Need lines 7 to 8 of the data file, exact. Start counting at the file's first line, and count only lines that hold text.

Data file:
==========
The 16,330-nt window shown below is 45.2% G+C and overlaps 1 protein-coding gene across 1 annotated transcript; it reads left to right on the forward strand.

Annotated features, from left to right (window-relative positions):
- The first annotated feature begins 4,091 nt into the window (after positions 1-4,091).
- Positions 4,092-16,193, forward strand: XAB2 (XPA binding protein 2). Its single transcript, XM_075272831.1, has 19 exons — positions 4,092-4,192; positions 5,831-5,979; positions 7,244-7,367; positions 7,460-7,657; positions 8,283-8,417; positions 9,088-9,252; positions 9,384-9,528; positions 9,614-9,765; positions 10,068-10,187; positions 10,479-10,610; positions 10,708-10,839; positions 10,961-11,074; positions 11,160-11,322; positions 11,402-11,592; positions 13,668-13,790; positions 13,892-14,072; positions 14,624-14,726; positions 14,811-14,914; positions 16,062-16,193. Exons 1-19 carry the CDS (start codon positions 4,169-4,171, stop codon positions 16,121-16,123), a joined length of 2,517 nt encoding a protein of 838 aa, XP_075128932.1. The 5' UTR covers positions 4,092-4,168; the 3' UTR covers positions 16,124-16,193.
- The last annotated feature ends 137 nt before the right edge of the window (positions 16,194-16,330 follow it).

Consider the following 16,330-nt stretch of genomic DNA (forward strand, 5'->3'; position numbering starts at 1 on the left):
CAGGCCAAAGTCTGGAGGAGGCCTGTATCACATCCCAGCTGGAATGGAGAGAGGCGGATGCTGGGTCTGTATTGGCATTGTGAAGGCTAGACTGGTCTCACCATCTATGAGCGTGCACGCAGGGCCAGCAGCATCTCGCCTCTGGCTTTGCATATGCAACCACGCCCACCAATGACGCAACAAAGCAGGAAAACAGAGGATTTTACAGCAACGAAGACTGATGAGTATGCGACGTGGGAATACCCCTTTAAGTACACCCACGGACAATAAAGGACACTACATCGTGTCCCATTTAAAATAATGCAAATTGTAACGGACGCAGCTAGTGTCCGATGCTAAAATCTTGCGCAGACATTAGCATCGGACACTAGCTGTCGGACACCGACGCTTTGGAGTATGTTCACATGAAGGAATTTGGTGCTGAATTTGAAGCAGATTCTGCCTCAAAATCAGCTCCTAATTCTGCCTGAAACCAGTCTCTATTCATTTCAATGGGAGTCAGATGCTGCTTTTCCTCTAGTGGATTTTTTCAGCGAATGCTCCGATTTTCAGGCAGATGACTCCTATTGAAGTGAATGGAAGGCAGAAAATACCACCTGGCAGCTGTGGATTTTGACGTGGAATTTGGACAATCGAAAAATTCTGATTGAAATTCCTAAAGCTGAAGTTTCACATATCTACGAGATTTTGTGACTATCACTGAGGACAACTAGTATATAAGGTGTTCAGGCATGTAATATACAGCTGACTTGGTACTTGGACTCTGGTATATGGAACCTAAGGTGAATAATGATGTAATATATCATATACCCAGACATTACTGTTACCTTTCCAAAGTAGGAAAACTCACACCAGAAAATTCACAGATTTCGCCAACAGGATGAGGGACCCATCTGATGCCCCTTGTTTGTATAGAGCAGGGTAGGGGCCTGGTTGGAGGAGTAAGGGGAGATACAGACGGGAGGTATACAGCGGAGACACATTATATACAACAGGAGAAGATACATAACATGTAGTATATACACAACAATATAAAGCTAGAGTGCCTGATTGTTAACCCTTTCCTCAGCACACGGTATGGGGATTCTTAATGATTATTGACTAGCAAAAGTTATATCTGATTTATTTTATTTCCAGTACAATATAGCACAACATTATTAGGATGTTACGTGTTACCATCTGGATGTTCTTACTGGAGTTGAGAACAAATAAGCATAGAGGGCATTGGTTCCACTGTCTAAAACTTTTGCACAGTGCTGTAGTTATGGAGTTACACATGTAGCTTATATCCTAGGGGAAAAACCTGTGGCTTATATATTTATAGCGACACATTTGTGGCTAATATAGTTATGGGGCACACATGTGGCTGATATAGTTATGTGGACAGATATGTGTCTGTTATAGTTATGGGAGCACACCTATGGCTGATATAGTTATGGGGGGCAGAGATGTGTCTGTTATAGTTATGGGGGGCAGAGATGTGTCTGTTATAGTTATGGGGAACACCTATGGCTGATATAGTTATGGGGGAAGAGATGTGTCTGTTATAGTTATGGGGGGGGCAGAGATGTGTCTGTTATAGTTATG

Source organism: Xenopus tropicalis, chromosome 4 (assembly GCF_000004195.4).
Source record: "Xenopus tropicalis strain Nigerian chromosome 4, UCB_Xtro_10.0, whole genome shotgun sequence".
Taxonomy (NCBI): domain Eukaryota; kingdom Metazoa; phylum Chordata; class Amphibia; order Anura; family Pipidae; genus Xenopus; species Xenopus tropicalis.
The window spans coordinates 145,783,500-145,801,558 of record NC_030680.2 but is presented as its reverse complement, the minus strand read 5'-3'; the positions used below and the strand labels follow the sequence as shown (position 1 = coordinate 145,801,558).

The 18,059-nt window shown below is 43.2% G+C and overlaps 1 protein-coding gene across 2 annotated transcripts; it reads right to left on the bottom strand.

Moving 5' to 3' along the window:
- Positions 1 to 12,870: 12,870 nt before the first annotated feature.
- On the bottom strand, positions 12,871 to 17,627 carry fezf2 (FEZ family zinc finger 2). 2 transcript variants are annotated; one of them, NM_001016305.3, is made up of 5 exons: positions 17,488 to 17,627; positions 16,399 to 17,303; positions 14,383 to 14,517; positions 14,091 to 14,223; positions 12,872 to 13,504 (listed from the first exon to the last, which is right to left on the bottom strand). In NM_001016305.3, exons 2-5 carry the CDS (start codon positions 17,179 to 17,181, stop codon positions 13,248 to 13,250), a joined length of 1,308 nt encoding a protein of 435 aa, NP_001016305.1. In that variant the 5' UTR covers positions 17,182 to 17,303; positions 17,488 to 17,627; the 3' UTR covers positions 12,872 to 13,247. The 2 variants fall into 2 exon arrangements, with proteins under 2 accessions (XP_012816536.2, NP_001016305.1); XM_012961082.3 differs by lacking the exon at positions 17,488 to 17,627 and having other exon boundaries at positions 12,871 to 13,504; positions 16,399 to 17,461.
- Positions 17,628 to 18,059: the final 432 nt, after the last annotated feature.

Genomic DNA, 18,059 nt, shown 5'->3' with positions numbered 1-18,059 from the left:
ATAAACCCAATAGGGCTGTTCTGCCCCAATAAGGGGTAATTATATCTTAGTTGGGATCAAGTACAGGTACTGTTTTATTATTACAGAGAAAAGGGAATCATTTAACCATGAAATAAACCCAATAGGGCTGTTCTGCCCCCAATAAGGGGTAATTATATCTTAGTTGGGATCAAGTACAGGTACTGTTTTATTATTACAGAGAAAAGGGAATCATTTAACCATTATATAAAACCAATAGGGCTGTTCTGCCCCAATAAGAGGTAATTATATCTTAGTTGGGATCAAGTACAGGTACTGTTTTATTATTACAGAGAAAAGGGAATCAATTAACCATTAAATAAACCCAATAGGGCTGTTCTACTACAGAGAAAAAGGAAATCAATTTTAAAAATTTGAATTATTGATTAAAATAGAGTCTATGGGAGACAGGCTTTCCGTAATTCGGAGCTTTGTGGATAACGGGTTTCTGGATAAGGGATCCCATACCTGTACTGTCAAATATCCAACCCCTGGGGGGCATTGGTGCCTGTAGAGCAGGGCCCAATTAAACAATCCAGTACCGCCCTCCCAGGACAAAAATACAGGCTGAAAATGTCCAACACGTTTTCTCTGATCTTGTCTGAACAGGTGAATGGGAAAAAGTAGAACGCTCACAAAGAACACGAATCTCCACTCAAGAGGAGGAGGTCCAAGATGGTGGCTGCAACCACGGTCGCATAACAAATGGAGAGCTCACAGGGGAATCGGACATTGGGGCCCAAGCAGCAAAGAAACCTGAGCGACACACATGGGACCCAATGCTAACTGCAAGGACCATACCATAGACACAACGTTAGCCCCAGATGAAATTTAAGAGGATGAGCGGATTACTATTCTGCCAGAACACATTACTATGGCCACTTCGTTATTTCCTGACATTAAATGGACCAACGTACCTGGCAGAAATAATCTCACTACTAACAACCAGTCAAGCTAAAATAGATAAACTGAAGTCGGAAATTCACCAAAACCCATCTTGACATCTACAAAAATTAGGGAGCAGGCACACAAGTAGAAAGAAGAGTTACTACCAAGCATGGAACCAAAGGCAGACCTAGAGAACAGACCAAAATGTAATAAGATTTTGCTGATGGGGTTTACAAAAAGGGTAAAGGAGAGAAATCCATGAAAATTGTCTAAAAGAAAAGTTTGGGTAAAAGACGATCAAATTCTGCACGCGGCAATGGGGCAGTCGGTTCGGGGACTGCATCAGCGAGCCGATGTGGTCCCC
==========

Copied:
CAGGCCAAAGTCTGGAGGAGGCCTGTATCACATCCCAGCTGGAATGGAGAGAGGCGGATGCTGGGTCTGTATTGGCATTGTGAAGGCTAGACTGGTCTCACCATCTATGAGCGTGCACGCAGGGCCAGCAGCATCTCGCCTCTGGCTTTGCATATGCAACCACGCCCACCAATGACGCAACAAAGCAGGAAAACAGAGGATTTTACAGCAACGAAGACTGATGAGTATGCGACGTGGGAATACCCCTTTAAGTACACCCACGGACAATAAAGGACACTACATCGTGTCCCATTTAAAATAATGCAAATTGTAACGGACGCAGCTAGTGTCCGATGCTAAAATCTTGCGCAGACATTAGCATCGGACACTAGCTGTCGGACACCGACGCTTTGGAGTATGTTCACATGAAGGAATTTGGTGCTGAATTTGAAGCAGATTCTGCCTCAAAATCAGCTCCTAATTCTGCCTGAAACCAGTCTCTATTCATTTCAATGGGAGTCAGATGCTGCTTTTCCTCTAGTGGATTTTTTCAGCGAATGCTCCGATTTTCAGGCAGATGACTCCTATTGAAGTGAATGGAAGGCAGAAAATACCACCTGGCAGCTGTGGATTTTGACGTGGAATTTGGACAATCGAAAAATTCTGATTGAAATTCCTAAAGCTGAAGTTTCACATATCTACGAGATTTTGTGACTATCACTGAGGACAACTAGTATATAAGGTGTTCAGGCATGTAATATACAGCTGACTTGGTACTTGGACTCTGGTATATGGAACCTAAGGTGAATAATGATGTAATATATCATATACCCAGACATTACTGTTACCTTTCCAAAGTAGGAAAACTCACACCAGAAAATTCACAGATTTCGCCAACAGGATGAGGGACCCATCTGATGCCCCTTGTTTGTATAGAGCAGGGTAGGGGCCTGGTTGGAGGAGTAAGGGGAGATACAGACGGGAGGTATACAGCGGAGACACATTATATACAACAGGAGAAGATACATAACATGTAGTATATACACAACAATATAAAGCTAGAGTGCCTGATTGTTAACCCTTTCCTCAGCACACGGTATGGGGATTCTTAATGATTATTGACTAGCAAAAGTTATATCTGATTTATTTTATTTCCAGTACAATATAGCACAACATTATTAGGATGTTACGTGTTACCATCTGGATGTTCTTACTGGAGTTGAGAACAAATAAGCATAGAGGGCATTGGTTCCACTGTCTAAAACTTTTGCACAGTGCTGTAGTTATGGAGTTACACATGTAGCTTATATCCTAGGGGAAAAACCTGTGGCTTATATATTTATAGCGACACATTTGTGGCTAATATAGTTATGGGGCACACATGTGGCTGATATAGTTATGTGGACAGATATGTGTCTGTTATAGTTATGGGAGCACACCTATGGCTGATATAGTTATGGGGGGCAGAGATGTGTCTGTTATAGTTATGGGGGGCAGAGATGTGTCTGTTATAGTTATGGGGAACACCTATGGCTGATATAGTTATGGGGGAAGAGATGTGTCTGTTATAGTTATGGGGGGGGCAGAGATGTGTCTGTTATAGTTATG

Source organism: Xenopus tropicalis, chromosome 4 (assembly GCF_000004195.4).